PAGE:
Tags: economic | recovery

Is Decoupling for Real This Time? Not Likely

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Monday, 10 Aug 2009 01:42 PM Current | Bio | Archive

European Central Bank President Jean-Claude Trichet said last week after the ECB left its key interest rate unchanged at 1.0 percent: “Downside concerns remain relating to a stronger or more protracted negative feedback loop between the real economy and the turmoil in financial markets. … Renewed increases in oil and other commodity prices, the intensification of protectionist pressures, more unfavorable than expected labor market conditions, and lastly, adverse developments in the world economy stemming from a disorderly correction of global imbalances … While uncertainty is still high, there are increasing signs that the global recession is bottoming out. … On the upside, there may be stronger-than-anticipated effects stemming from macro economic stimulus being provided and from other policy measures taken.”

In the mean time, I took a quick look at who is going to lead the recovery and with what kind of force the recovery, which so many are pinning their hopes on, will happen.

Well it won’t be the developed economies for now. So what could we expect from the leading emerging economies, the BRICs?

The basic question is relatively simple: “Can emerging economies’ growing consumers, which is an undeniable fact, replace contracting U.S. consumers?”

In 2008, using 2008 IMF data, U.S. private consumption was about $10 trillion. That was 1.25 times China’s 2008 GDP where private Chinese consumption accounts for 36.9 percent or $2.9 trillion of its GDP.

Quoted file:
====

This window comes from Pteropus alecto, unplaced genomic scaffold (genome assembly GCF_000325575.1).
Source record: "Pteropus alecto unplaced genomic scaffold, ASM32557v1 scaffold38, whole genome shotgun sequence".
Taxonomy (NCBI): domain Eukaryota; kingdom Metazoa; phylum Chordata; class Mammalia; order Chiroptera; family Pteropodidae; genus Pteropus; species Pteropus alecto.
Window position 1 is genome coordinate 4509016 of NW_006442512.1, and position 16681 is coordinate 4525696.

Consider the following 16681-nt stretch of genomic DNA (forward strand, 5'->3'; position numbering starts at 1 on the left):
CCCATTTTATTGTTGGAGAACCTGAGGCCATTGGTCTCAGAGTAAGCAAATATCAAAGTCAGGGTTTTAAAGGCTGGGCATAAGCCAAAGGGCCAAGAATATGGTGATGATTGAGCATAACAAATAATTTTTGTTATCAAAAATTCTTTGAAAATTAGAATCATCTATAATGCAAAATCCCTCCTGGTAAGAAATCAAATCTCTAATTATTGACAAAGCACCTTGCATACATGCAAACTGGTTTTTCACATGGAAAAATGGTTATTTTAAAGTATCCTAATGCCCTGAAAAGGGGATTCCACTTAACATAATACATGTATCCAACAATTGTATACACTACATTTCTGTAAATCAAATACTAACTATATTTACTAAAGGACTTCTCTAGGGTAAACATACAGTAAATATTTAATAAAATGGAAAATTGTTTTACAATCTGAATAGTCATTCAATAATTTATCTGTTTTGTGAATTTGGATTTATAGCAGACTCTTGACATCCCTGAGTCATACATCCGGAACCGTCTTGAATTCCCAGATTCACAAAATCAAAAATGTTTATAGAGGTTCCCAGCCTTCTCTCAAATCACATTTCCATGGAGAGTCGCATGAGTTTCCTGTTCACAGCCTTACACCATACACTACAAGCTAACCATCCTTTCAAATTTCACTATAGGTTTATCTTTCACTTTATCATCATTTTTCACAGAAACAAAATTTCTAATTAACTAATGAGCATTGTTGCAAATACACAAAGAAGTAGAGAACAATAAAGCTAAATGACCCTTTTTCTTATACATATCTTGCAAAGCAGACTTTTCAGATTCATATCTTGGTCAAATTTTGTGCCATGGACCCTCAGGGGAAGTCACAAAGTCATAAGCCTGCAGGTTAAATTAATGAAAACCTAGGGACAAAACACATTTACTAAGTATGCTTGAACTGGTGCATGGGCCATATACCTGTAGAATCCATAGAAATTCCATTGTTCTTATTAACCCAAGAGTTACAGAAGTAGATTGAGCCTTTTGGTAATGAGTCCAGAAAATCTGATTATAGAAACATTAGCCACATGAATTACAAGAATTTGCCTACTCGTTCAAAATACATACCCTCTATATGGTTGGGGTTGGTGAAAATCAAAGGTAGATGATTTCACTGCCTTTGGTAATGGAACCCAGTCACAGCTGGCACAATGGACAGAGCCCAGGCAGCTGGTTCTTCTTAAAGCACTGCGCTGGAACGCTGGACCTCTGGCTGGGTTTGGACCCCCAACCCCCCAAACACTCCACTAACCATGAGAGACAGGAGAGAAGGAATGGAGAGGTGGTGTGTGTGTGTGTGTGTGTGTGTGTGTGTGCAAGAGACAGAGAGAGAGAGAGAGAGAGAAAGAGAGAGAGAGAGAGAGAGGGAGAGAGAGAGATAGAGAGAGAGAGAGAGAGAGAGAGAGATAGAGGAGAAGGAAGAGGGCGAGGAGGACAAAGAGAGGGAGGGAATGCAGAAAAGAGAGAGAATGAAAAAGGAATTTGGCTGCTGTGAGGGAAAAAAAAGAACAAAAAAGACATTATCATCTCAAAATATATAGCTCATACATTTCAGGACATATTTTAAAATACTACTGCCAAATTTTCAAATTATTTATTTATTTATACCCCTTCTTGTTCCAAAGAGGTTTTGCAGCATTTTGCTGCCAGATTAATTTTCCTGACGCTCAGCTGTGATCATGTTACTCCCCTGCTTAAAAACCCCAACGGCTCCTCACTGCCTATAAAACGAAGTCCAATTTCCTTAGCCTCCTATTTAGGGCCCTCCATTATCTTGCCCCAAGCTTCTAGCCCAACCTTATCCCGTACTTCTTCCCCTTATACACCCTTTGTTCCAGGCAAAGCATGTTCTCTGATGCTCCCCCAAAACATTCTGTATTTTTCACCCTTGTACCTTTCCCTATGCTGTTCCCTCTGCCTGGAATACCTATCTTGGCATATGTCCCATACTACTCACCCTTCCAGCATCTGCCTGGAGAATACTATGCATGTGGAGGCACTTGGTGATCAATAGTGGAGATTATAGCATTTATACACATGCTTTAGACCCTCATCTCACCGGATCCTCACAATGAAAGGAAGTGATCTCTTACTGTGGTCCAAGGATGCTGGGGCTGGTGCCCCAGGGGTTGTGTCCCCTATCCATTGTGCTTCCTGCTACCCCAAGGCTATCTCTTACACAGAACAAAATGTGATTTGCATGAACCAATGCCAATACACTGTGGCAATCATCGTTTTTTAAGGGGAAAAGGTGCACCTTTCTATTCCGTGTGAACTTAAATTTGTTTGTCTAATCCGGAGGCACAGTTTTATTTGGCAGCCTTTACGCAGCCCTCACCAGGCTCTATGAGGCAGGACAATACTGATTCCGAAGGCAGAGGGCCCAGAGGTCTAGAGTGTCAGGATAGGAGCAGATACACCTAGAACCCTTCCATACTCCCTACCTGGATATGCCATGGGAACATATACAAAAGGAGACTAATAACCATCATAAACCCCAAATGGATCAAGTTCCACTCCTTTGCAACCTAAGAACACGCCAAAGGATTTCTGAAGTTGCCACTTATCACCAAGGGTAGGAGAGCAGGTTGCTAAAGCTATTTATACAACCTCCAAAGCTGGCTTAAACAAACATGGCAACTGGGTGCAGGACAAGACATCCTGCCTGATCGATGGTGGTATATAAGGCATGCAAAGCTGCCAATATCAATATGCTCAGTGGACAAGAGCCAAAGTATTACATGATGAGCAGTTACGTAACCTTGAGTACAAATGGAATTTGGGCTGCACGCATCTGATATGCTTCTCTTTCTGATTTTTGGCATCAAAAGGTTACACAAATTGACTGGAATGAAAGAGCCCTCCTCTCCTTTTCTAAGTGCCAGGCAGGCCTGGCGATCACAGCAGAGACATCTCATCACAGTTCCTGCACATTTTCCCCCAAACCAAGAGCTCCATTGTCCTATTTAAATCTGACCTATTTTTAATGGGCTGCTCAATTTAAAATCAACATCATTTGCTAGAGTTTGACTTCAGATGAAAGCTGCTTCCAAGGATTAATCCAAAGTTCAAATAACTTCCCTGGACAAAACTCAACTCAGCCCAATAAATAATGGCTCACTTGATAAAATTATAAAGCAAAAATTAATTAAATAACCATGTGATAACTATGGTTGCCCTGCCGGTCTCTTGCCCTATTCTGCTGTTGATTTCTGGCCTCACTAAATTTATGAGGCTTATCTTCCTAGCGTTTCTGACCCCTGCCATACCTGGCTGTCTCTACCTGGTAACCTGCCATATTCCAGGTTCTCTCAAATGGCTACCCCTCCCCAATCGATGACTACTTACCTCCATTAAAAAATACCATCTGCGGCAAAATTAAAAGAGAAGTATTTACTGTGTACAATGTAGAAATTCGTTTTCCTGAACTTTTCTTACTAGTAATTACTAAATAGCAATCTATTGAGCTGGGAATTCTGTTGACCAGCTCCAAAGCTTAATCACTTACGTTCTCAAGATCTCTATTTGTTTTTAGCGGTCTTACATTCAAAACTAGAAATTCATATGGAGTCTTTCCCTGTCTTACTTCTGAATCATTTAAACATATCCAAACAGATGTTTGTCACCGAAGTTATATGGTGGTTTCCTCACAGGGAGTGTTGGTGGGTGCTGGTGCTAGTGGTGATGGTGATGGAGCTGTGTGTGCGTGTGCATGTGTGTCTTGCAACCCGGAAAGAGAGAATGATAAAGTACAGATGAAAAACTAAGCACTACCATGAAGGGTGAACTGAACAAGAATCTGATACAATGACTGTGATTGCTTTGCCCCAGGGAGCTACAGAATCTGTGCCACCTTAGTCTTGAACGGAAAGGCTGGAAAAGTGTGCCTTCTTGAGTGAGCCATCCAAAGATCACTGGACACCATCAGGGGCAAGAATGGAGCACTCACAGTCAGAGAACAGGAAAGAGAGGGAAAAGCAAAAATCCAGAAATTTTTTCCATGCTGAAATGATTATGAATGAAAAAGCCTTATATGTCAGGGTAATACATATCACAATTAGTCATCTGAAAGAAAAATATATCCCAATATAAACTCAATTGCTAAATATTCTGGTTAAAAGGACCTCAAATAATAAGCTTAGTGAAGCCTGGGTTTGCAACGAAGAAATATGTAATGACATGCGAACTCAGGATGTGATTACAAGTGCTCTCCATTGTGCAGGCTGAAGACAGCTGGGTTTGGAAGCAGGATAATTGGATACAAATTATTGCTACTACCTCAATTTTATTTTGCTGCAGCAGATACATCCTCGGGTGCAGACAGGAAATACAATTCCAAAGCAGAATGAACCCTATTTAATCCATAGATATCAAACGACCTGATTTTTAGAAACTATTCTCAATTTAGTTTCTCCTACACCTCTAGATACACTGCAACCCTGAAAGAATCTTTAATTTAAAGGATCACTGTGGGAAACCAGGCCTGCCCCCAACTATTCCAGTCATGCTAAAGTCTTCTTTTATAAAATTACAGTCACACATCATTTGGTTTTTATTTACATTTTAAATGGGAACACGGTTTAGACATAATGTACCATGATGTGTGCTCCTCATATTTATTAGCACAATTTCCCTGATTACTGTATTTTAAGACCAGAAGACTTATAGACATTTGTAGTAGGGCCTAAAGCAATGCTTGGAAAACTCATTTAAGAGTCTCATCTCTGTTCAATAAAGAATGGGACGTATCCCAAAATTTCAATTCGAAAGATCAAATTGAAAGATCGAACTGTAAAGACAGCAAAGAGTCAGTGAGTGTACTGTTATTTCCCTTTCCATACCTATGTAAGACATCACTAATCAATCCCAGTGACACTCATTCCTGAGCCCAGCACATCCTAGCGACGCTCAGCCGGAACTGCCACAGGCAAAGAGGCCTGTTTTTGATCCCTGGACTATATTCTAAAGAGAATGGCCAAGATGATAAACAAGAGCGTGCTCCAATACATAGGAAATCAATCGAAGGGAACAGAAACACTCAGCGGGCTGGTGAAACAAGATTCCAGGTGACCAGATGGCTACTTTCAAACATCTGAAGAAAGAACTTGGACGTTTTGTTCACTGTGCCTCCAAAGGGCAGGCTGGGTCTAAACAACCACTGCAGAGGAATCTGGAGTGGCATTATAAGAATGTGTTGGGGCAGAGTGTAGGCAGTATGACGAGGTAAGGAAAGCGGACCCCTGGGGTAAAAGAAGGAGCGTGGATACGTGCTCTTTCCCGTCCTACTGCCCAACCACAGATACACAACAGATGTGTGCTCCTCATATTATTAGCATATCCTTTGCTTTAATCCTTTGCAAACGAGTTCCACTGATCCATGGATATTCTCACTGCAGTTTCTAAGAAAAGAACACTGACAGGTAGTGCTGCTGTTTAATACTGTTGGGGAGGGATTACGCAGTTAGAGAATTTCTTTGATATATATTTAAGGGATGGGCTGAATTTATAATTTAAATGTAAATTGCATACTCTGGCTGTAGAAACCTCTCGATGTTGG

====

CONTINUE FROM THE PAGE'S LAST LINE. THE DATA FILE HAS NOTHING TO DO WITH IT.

European Union consumption was about $9 trillion, and Asian consumption was still below $5 trillion.

U.S. private consumption accounts for about 14.5 percent of global GDP while Chinese consumption is about 4.2 percent of global GDP. Asian consumption has grown in the last decade but is still only 38 percent of U.S. consumption.

Markus Jaeger of Deutsche Bank describes it all very well: “Domestic demand may be able to help offset the slowing external demand for key emerging markets, but it will only partly offset the likely permanent reduction in foreign demand. However, even if emerging market domestic demand grows quickly, it will be dwarfed by that of the G7, providing little support for G7 and global demand.”

He added that, "However fast demand in the EM-6 grows, it will remain small in comparison to G7 demand for the foreseeable future and will therefore have only a limited effect on G7 net exports and economic growth."

In 2008, private total consumption in the BRIC countries was 70 percent of U.S. consumption, with 36.9 percent or $2.9 trillion of GDP in China, 55.7 percent or $1.83 trillion in India, 48.5 percent or $1.1 trillion in Russia, and 60.7 percent or $1.2 trillion in Brazil.

So, an increase in the U.S. savings rate that could easily surprise on the upside, and further reduction in U.S. consumption will mean a significant reduction in global GDP.

The BRICs won’t be able to compensate for that. It’s simple a question of arithmetic. That doesn’t mean there won’t be good investment opportunities in the emerging economies.

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European Central Bank President Jean-Claude Trichet said last week after the ECB left its key interest rate unchanged at 1.0 percent: “Downside concerns remain relating to a stronger or more protracted negative feedback loop between the real economy and the turmoil in...
economic,recovery
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2009-42-10
Monday, 10 Aug 2009 01:42 PM
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